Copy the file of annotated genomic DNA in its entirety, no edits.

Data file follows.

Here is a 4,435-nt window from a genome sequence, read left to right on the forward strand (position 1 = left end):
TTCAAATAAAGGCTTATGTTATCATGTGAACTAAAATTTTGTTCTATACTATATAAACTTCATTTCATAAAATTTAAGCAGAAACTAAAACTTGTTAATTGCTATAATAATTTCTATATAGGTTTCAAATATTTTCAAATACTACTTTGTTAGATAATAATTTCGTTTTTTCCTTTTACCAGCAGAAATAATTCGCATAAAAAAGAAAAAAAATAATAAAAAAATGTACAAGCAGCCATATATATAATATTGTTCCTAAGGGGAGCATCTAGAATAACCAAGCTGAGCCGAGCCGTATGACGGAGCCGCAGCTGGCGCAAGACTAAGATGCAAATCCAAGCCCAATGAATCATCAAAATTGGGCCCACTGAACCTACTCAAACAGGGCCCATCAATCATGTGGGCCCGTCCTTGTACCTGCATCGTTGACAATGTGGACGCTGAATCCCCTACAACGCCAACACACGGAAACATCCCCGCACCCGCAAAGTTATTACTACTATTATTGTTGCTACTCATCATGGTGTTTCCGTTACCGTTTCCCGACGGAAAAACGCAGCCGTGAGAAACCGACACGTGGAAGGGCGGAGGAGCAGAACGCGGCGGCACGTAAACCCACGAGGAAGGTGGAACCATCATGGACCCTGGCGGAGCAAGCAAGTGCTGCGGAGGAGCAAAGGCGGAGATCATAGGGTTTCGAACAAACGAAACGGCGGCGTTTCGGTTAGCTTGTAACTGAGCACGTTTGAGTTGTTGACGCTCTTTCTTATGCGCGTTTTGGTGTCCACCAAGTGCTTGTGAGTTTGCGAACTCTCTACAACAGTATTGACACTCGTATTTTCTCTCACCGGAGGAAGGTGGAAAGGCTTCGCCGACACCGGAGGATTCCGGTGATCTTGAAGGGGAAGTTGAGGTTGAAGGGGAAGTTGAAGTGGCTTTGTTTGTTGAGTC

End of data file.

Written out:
Here is a 4,435-nt window from a genome sequence, read left to right on the forward strand (position 1 = left end):
TTCAAATAAAGGCTTATGTTATCATGTGAACTAAAATTTTGTTCTATACTATATAAACTTCATTTCATAAAATTTAAGCAGAAACTAAAACTTGTTAATTGCTATAATAATTTCTATATAGGTTTCAAATATTTTCAAATACTACTTTGTTAGATAATAATTTCGTTTTTTCCTTTTACCAGCAGAAATAATTCGCATAAAAAAGAAAAAAAATAATAAAAAAATGTACAAGCAGCCATATATATAATATTGTTCCTAAGGGGAGCATCTAGAATAACCAAGCTGAGCCGAGCCGTATGACGGAGCCGCAGCTGGCGCAAGACTAAGATGCAAATCCAAGCCCAATGAATCATCAAAATTGGGCCCACTGAACCTACTCAAACAGGGCCCATCAATCATGTGGGCCCGTCCTTGTACCTGCATCGTTGACAATGTGGACGCTGAATCCCCTACAACGCCAACACACGGAAACATCCCCGCACCCGCAAAGTTATTACTACTATTATTGTTGCTACTCATCATGGTGTTTCCGTTACCGTTTCCCGACGGAAAAACGCAGCCGTGAGAAACCGACACGTGGAAGGGCGGAGGAGCAGAACGCGGCGGCACGTAAACCCACGAGGAAGGTGGAACCATCATGGACCCTGGCGGAGCAAGCAAGTGCTGCGGAGGAGCAAAGGCGGAGATCATAGGGTTTCGAACAAACGAAACGGCGGCGTTTCGGTTAGCTTGTAACTGAGCACGTTTGAGTTGTTGACGCTCTTTCTTATGCGCGTTTTGGTGTCCACCAAGTGCTTGTGAGTTTGCGAACTCTCTACAACAGTATTGACACTCGTATTTTCTCTCACCGGAGGAAGGTGGAAAGGCTTCGCCGACACCGGAGGATTCCGGTGATCTTGAAGGGGAAGTTGAGGTTGAAGGGGAAGTTGAAGTGGCTTTGTTTGTTGAGTC